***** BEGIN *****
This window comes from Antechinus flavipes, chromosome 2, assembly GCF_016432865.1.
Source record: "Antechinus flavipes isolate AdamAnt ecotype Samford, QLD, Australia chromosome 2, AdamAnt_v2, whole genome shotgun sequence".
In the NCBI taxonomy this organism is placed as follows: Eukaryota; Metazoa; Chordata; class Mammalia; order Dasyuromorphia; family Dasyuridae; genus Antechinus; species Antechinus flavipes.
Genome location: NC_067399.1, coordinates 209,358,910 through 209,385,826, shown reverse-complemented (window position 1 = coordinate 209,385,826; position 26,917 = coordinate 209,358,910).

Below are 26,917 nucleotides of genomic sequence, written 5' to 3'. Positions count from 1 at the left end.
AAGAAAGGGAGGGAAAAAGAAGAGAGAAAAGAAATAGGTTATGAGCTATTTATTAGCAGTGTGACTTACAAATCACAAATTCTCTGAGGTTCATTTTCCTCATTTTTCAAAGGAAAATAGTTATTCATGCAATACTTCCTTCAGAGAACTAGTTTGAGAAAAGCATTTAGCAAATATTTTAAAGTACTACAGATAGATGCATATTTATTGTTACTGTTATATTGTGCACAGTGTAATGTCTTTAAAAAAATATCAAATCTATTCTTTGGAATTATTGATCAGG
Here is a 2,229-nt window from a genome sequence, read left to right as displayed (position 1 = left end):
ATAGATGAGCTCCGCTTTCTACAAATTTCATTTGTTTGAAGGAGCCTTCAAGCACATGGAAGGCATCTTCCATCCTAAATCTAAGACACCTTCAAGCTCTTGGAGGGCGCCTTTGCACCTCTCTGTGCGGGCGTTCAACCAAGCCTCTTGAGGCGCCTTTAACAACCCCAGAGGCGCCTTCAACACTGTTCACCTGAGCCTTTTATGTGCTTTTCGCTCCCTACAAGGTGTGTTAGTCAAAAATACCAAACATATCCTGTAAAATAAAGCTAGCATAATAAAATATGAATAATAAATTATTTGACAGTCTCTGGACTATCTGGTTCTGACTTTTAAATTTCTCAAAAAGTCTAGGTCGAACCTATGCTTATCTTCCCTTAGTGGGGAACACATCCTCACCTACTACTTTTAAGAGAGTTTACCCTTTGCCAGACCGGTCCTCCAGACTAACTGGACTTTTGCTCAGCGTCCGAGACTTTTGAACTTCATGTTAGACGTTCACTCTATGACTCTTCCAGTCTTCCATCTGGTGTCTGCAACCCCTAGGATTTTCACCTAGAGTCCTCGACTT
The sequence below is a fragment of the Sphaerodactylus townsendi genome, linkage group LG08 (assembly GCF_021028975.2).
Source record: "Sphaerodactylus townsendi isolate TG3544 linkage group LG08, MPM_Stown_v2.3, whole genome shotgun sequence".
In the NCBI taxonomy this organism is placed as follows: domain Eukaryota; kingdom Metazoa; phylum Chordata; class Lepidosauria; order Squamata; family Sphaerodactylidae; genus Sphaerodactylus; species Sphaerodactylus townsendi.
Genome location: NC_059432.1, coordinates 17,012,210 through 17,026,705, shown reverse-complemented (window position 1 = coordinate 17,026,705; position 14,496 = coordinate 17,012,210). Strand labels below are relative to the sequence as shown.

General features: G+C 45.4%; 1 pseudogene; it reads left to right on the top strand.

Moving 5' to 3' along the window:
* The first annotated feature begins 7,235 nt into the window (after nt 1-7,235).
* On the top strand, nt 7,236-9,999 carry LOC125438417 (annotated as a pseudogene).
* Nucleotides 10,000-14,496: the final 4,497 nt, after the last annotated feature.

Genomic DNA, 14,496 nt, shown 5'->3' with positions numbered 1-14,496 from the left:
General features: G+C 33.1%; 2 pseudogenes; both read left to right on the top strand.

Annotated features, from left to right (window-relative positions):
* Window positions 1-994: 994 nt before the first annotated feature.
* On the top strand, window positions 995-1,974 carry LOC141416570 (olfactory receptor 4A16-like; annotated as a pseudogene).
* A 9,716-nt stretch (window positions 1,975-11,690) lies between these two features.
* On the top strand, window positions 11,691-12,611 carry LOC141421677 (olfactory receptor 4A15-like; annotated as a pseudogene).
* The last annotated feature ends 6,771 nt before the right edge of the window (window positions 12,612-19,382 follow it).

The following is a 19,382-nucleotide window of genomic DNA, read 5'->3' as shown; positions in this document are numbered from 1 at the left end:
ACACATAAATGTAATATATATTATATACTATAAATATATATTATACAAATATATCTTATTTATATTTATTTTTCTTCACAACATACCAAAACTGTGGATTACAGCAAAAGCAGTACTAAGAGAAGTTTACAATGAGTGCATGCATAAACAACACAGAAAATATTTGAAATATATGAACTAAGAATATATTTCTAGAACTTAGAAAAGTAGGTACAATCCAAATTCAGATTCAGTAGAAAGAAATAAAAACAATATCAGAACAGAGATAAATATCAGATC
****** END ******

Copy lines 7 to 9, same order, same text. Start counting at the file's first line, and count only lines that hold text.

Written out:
Here is a 2,229-nt window from a genome sequence, read left to right as displayed (position 1 = left end):
ATAGATGAGCTCCGCTTTCTACAAATTTCATTTGTTTGAAGGAGCCTTCAAGCACATGGAAGGCATCTTCCATCCTAAATCTAAGACACCTTCAAGCTCTTGGAGGGCGCCTTTGCACCTCTCTGTGCGGGCGTTCAACCAAGCCTCTTGAGGCGCCTTTAACAACCCCAGAGGCGCCTTCAACACTGTTCACCTGAGCCTTTTATGTGCTTTTCGCTCCCTACAAGGTGTGTTAGTCAAAAATACCAAACATATCCTGTAAAATAAAGCTAGCATAATAAAATATGAATAATAAATTATTTGACAGTCTCTGGACTATCTGGTTCTGACTTTTAAATTTCTCAAAAAGTCTAGGTCGAACCTATGCTTATCTTCCCTTAGTGGGGAACACATCCTCACCTACTACTTTTAAGAGAGTTTACCCTTTGCCAGACCGGTCCTCCAGACTAACTGGACTTTTGCTCAGCGTCCGAGACTTTTGAACTTCATGTTAGACGTTCACTCTATGACTCTTCCAGTCTTCCATCTGGTGTCTGCAACCCCTAGGATTTTCACCTAGAGTCCTCGACTT
The sequence below is a fragment of the Sphaerodactylus townsendi genome, linkage group LG08 (assembly GCF_021028975.2).